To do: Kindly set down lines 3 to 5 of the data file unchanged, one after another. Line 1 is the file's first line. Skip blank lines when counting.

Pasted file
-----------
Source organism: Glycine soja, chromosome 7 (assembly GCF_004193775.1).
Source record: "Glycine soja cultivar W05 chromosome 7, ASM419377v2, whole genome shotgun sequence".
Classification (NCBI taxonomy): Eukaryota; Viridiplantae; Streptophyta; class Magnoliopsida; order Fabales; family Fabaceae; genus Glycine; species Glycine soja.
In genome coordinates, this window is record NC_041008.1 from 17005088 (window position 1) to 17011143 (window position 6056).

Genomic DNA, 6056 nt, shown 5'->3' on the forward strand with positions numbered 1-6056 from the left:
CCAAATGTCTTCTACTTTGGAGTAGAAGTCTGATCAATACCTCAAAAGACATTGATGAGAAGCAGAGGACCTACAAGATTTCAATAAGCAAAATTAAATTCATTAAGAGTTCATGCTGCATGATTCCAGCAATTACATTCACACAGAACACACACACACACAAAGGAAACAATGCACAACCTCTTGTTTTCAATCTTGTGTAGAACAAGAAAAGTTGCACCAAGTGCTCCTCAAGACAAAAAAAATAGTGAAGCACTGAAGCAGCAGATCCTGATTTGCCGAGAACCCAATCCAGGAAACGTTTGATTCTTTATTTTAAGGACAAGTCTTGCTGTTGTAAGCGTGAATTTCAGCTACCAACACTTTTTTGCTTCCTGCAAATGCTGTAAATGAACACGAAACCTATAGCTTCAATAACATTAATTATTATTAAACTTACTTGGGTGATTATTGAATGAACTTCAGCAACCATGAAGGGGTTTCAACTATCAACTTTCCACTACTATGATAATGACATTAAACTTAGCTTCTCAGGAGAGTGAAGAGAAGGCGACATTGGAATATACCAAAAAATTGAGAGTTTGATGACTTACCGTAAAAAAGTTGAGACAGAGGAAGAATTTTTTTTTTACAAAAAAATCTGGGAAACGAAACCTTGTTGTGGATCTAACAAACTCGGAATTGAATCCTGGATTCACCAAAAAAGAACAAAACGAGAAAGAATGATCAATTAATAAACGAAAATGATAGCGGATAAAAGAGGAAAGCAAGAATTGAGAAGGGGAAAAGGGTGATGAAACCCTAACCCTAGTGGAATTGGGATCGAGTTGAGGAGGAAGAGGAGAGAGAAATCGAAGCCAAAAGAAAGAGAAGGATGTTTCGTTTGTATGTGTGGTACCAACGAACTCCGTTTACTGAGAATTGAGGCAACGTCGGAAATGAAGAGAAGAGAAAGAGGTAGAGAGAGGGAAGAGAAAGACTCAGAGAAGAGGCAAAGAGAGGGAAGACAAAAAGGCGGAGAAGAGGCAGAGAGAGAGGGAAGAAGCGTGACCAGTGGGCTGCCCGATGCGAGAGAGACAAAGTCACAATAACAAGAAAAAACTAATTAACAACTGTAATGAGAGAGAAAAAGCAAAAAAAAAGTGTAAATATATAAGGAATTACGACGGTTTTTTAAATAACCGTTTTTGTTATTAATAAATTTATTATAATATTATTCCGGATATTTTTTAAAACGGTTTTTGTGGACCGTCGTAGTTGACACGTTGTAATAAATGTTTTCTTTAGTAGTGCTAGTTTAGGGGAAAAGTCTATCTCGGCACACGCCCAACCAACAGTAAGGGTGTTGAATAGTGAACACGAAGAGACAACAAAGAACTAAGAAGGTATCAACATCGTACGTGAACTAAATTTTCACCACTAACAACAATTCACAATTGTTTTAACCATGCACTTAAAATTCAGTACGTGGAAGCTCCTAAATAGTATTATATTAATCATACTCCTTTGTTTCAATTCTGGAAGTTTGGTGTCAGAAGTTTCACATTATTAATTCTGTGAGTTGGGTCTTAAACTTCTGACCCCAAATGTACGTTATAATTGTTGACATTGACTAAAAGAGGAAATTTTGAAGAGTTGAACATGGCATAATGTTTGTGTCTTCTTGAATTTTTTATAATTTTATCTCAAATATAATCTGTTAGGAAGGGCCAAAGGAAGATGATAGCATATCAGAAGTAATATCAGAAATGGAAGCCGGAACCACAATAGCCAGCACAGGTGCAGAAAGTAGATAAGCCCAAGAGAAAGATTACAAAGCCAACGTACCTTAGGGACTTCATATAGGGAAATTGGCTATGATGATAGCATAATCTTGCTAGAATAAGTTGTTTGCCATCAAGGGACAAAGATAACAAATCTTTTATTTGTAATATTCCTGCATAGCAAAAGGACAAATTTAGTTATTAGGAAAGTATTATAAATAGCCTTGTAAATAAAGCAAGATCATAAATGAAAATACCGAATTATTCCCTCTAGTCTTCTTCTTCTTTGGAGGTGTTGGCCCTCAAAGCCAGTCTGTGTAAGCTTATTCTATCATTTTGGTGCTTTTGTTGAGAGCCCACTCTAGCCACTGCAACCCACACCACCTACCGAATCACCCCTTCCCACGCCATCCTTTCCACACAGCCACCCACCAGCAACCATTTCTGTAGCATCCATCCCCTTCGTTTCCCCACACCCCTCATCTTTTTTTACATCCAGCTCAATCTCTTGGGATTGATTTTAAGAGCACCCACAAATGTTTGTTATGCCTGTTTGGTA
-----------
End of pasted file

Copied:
Classification (NCBI taxonomy): Eukaryota; Viridiplantae; Streptophyta; class Magnoliopsida; order Fabales; family Fabaceae; genus Glycine; species Glycine soja.
In genome coordinates, this window is record NC_041008.1 from 17005088 (window position 1) to 17011143 (window position 6056).

Genomic DNA, 6056 nt, shown 5'->3' on the forward strand with positions numbered 1-6056 from the left: